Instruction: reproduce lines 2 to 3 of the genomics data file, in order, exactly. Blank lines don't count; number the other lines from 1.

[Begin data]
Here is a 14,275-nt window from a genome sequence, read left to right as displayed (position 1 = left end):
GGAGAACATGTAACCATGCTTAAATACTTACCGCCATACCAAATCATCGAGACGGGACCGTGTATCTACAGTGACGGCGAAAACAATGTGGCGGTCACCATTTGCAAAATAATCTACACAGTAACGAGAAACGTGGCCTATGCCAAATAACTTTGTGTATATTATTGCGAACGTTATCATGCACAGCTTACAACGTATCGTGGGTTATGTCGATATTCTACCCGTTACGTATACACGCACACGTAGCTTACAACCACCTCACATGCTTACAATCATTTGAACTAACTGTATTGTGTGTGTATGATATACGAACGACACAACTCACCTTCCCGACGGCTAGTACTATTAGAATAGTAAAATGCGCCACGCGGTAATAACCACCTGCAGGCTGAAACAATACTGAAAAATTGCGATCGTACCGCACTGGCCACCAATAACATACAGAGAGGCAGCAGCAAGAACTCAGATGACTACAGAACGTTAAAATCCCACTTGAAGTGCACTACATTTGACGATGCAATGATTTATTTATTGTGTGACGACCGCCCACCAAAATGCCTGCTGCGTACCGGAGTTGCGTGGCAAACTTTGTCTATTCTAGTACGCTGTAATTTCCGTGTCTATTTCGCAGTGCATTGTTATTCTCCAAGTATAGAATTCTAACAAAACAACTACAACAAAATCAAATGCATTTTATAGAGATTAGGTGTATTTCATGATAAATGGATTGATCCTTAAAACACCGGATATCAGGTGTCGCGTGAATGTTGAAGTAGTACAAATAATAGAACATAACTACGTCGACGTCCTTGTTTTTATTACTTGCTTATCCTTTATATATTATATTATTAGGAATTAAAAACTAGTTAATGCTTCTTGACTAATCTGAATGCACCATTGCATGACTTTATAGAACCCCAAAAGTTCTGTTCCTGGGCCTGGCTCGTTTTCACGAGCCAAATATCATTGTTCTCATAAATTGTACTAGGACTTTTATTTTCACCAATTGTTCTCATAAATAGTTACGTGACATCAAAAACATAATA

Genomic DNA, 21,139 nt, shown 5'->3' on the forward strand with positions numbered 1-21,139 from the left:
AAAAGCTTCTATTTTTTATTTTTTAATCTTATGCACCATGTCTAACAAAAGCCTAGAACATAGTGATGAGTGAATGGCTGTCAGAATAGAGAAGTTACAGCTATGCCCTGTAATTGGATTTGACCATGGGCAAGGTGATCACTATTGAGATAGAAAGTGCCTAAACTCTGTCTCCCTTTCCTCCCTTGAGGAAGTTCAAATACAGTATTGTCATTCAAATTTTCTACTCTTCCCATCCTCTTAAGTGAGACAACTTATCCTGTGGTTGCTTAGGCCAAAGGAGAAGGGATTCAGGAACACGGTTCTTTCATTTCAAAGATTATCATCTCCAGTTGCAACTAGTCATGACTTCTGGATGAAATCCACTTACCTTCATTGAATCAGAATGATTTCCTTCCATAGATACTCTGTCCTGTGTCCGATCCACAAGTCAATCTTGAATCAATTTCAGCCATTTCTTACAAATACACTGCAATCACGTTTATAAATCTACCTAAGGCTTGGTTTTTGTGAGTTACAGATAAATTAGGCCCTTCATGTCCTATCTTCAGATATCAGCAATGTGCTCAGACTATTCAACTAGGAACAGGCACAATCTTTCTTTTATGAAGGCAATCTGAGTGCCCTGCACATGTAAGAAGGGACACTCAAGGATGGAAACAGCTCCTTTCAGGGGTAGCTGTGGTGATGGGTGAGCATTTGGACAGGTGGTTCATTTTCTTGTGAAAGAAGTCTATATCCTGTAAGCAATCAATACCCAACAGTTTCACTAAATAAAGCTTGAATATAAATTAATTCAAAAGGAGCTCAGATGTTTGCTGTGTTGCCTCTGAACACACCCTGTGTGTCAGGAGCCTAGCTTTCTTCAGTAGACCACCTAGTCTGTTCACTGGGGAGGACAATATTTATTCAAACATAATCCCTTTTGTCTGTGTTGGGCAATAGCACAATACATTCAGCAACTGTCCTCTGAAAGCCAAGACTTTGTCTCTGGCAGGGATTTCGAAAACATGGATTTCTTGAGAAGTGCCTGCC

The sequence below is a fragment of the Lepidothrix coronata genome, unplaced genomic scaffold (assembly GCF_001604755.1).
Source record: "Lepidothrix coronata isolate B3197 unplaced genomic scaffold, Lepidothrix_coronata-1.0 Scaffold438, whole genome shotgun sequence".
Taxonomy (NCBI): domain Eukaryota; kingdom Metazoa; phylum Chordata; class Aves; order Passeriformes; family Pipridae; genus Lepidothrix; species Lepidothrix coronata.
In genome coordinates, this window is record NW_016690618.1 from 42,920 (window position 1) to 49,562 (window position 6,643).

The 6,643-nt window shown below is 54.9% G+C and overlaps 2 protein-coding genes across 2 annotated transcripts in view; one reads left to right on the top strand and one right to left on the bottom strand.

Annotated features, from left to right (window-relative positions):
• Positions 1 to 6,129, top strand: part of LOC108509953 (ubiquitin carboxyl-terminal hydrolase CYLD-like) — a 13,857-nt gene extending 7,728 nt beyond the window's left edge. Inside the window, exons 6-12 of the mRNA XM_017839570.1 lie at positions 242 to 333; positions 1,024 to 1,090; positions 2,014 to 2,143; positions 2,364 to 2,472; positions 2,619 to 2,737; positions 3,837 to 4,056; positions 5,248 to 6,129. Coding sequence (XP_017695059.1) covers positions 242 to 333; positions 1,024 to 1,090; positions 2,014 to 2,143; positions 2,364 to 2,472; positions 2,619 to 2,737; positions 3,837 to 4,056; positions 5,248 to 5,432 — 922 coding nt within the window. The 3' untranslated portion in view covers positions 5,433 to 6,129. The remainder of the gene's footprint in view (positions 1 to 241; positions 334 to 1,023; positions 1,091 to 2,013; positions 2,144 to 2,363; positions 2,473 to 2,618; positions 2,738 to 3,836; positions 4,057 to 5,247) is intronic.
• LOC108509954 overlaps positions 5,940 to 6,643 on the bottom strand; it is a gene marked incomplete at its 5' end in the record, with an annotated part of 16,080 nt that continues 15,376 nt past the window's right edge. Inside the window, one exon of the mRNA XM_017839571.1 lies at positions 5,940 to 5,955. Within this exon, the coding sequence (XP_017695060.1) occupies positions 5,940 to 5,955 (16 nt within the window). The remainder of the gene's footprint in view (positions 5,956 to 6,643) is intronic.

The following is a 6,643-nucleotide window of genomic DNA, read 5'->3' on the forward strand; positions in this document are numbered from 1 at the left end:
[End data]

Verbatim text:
GGAGAACATGTAACCATGCTTAAATACTTACCGCCATACCAAATCATCGAGACGGGACCGTGTATCTACAGTGACGGCGAAAACAATGTGGCGGTCACCATTTGCAAAATAATCTACACAGTAACGAGAAACGTGGCCTATGCCAAATAACTTTGTGTATATTATTGCGAACGTTATCATGCACAGCTTACAACGTATCGTGGGTTATGTCGATATTCTACCCGTTACGTATACACGCACACGTAGCTTACAACCACCTCACATGCTTACAATCATTTGAACTAACTGTATTGTGTGTGTATGATATACGAACGACACAACTCACCTTCCCGACGGCTAGTACTATTAGAATAGTAAAATGCGCCACGCGGTAATAACCACCTGCAGGCTGAAACAATACTGAAAAATTGCGATCGTACCGCACTGGCCACCAATAACATACAGAGAGGCAGCAGCAAGAACTCAGATGACTACAGAACGTTAAAATCCCACTTGAAGTGCACTACATTTGACGATGCAATGATTTATTTATTGTGTGACGACCGCCCACCAAAATGCCTGCTGCGTACCGGAGTTGCGTGGCAAACTTTGTCTATTCTAGTACGCTGTAATTTCCGTGTCTATTTCGCAGTGCATTGTTATTCTCCAAGTATAGAATTCTAACAAAACAACTACAACAAAATCAAATGCATTTTATAGAGATTAGGTGTATTTCATGATAAATGGATTGATCCTTAAAACACCGGATATCAGGTGTCGCGTGAATGTTGAAGTAGTACAAATAATAGAACATAACTACGTCGACGTCCTTGTTTTTATTACTTGCTTATCCTTTATATATTATATTATTAGGAATTAAAAACTAGTTAATGCTTCTTGACTAATCTGAATGCACCATTGCATGACTTTATAGAACCCCAAAAGTTCTGTTCCTGGGCCTGGCTCGTTTTCACGAGCCAAATATCATTGTTCTCATAAATTGTACTAGGACTTTTATTTTCACCAATTGTTCTCATAAATAGTTACGTGACATCAAAAACATAATA

Genomic DNA, 21,139 nt, shown 5'->3' on the forward strand with positions numbered 1-21,139 from the left: